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Bellman equation:

$V(x) = max \{F(x,y)+ \beta V(y)\}$

$V(x) = max \{F(x,y), \beta V(y)\}$

When to use the plus and when to use the comma?

Would you mind give me an example to explain such difference?

Thank you very much !

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  • $\begingroup$ The two expressions have totally different meanings. Where did you see the "comma" expression? $\endgroup$ – Alecos Papadopoulos Jun 15 '16 at 18:43
  • $\begingroup$ A lecture note. Here is the link goo.gl/aTDLpH . At the top of page 4. @AlecosPapadopoulos $\endgroup$ – XJ.C Jun 16 '16 at 12:28
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You should be careful about the way you wrote your two equations because the $\max$ operators are different. In the first equation, you maximize an objective function on a set, meaning you look for the best value of $y$ given that $y$ belongs to a known set. You did not define this set. In the second case, you choose the maximum among two values. Contrary to the first equation, $y$ is predefined and is not a parameter to find given your notations.

If I abstract from the notation mistakes, I think you want an example to understand the difference between a classical cake-eating problem (your first equation) and a stopping-rule problem (probably your second equation).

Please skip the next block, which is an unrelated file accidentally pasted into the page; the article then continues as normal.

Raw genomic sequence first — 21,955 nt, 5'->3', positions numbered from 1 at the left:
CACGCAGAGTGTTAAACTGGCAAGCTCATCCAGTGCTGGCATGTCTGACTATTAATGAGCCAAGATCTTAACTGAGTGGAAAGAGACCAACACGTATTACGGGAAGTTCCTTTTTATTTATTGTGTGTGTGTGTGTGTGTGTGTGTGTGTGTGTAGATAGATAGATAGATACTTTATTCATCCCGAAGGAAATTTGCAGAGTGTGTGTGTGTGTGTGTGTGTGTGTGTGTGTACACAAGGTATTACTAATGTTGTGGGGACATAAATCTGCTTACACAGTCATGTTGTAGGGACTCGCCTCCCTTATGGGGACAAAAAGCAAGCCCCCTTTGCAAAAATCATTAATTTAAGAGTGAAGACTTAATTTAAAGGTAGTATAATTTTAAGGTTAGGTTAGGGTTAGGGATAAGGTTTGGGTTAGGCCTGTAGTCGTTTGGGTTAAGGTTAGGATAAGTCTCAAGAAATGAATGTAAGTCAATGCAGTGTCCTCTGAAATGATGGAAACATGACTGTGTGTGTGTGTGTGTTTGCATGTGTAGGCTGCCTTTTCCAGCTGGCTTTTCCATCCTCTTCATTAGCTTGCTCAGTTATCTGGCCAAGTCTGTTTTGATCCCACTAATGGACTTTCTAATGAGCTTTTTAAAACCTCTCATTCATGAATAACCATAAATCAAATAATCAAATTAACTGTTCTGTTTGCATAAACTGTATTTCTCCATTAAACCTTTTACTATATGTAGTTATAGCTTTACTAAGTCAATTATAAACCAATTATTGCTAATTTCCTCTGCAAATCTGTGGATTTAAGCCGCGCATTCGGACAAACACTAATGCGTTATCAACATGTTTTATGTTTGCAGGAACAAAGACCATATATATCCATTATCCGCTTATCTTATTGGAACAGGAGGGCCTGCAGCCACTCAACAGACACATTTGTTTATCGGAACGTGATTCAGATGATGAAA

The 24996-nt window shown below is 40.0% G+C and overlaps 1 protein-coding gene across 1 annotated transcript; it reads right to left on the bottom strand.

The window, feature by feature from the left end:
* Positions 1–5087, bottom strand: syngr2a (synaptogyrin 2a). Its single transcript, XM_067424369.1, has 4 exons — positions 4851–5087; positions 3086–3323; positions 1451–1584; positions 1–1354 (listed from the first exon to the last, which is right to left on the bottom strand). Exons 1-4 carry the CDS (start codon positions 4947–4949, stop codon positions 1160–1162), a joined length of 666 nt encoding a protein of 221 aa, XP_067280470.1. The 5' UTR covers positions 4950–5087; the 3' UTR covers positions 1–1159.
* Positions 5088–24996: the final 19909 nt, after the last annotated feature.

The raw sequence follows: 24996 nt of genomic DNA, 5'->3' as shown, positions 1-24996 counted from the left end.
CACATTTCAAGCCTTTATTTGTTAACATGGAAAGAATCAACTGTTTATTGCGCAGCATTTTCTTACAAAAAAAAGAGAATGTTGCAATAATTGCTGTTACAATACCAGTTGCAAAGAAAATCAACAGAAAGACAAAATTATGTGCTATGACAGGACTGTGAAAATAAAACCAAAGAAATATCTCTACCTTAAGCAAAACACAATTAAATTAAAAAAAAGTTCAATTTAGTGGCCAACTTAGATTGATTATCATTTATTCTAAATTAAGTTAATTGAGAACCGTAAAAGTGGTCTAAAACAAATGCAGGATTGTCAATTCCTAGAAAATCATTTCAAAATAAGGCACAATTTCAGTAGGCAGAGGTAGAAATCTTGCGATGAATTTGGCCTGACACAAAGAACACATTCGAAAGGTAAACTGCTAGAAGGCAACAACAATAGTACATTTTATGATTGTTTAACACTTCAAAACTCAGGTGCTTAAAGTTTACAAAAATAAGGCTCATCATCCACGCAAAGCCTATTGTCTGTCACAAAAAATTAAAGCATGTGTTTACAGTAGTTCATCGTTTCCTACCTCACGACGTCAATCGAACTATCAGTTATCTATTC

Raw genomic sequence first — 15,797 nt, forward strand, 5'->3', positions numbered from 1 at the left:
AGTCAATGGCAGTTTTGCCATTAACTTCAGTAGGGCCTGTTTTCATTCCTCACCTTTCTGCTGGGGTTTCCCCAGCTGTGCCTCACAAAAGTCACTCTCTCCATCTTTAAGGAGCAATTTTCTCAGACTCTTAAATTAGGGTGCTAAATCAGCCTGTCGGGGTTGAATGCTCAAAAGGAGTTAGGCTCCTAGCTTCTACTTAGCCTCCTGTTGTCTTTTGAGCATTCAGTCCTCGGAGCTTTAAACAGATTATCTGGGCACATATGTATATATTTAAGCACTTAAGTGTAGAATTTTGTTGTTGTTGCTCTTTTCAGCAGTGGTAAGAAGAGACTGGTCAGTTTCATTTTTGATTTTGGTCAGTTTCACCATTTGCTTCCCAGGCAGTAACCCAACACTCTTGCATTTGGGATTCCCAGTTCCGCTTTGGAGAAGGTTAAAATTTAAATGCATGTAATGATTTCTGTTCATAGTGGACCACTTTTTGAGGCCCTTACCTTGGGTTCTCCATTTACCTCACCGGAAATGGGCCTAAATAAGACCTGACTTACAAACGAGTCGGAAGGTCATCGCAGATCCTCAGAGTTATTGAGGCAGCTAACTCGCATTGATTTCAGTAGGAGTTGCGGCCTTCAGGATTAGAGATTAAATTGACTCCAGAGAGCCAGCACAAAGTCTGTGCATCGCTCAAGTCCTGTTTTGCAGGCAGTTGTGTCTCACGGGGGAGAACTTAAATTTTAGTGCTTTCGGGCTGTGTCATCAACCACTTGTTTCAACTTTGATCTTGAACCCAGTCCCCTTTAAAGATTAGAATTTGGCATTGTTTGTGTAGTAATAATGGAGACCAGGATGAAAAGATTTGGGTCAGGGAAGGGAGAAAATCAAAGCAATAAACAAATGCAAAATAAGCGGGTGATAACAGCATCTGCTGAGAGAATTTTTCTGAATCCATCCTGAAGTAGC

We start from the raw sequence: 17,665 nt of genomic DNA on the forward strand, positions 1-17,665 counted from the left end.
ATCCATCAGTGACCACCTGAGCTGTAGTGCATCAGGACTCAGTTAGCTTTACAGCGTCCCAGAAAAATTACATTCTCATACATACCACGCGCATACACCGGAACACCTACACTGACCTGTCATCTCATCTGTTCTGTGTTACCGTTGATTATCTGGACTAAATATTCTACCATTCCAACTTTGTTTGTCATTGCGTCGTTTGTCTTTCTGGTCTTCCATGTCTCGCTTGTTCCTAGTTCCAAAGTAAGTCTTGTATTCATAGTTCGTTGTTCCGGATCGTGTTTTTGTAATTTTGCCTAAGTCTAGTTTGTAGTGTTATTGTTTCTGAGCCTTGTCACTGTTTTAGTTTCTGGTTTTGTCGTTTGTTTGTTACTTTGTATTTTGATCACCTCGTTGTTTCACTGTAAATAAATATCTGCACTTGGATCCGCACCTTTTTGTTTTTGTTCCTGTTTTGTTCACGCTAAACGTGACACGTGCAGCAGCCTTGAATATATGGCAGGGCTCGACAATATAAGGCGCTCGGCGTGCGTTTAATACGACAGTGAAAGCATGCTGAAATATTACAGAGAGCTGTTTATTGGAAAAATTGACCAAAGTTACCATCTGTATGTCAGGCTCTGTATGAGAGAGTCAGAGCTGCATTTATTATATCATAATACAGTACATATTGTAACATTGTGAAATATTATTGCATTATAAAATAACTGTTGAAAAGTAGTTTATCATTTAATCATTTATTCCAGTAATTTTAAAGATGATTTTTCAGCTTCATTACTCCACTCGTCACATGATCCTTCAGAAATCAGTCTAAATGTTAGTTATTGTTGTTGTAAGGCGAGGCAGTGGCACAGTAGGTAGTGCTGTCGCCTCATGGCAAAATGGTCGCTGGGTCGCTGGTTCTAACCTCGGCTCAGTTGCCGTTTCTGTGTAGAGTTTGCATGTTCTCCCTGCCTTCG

Consider the following framework. Time is discrete. There is one good in the economy. We are interested in the problem of a consumer. At each period $t$, the consumer has access to a stock of good $x_t$. She faces a standard inter-temporal saving problem; she has to decide how much to consume, $c_t$, and how much to save for the next periods, $x_{t+1}$. The consumer enjoys a flow utility $u(c_t)$ and discounts future consumption with a factor $\beta$. To close the model, a saving technology must be defined. We can consider two different cases:

(i) There is an interest rate $r$. The consumer can freely withdraw any amount from the saving account. (ii) There is an interest rate $r$. The consumer, however, cannot withdraw a quantity of good without closing the saving account.

Let's write the optimization problem in the two cases:

(i) $$V(x_t)=\underset{0\leq x_{t+1}\leq (1+r)x_t}{\max} \{u((1+r)x_t-x_{t+1})+\beta V(x_{t+1})\}$$

(ii) $$V(x_t)=\underset{x_{t+1}= (1+r)x_t \text{ or } 0}{\max} \{u((1+r)x_t-x_{t+1})+\beta V(x_{t+1})\}$$ Consumption $c_t$ is equal to $(1+r)x_t-x_{t+1}$. We can make an analogy with what you wrote. My $x_t$ and $x_{t+1}$ are your $x$ and $y$, and $F(x,y)=u((1+r)x-y)$. In the first case, the consumer has to choose the amount to save $x_{t+1}$ in the interval $(0,(1+r)x_t)$. In the second case, she can only choose whether to keep on saving, $x_{t+1}=(1+r)x_t$, or to close the account, $x_{t+1}=0$. By normalizing $u(0)=0$, the second case can write:

(ii) $$V(x_t)=\max \{u((1+r)x_t),\beta V((1+r)x_t)\}$$

In the first problem, the consumer eats a share of the cake (which is expanding at a rate $r$) and keeps the remaining for the next periods to maximize her inter-temporal utility. In the second problem, the consumer has to decide when to eat entirely the (growing) cake, which defines the stopping rule.

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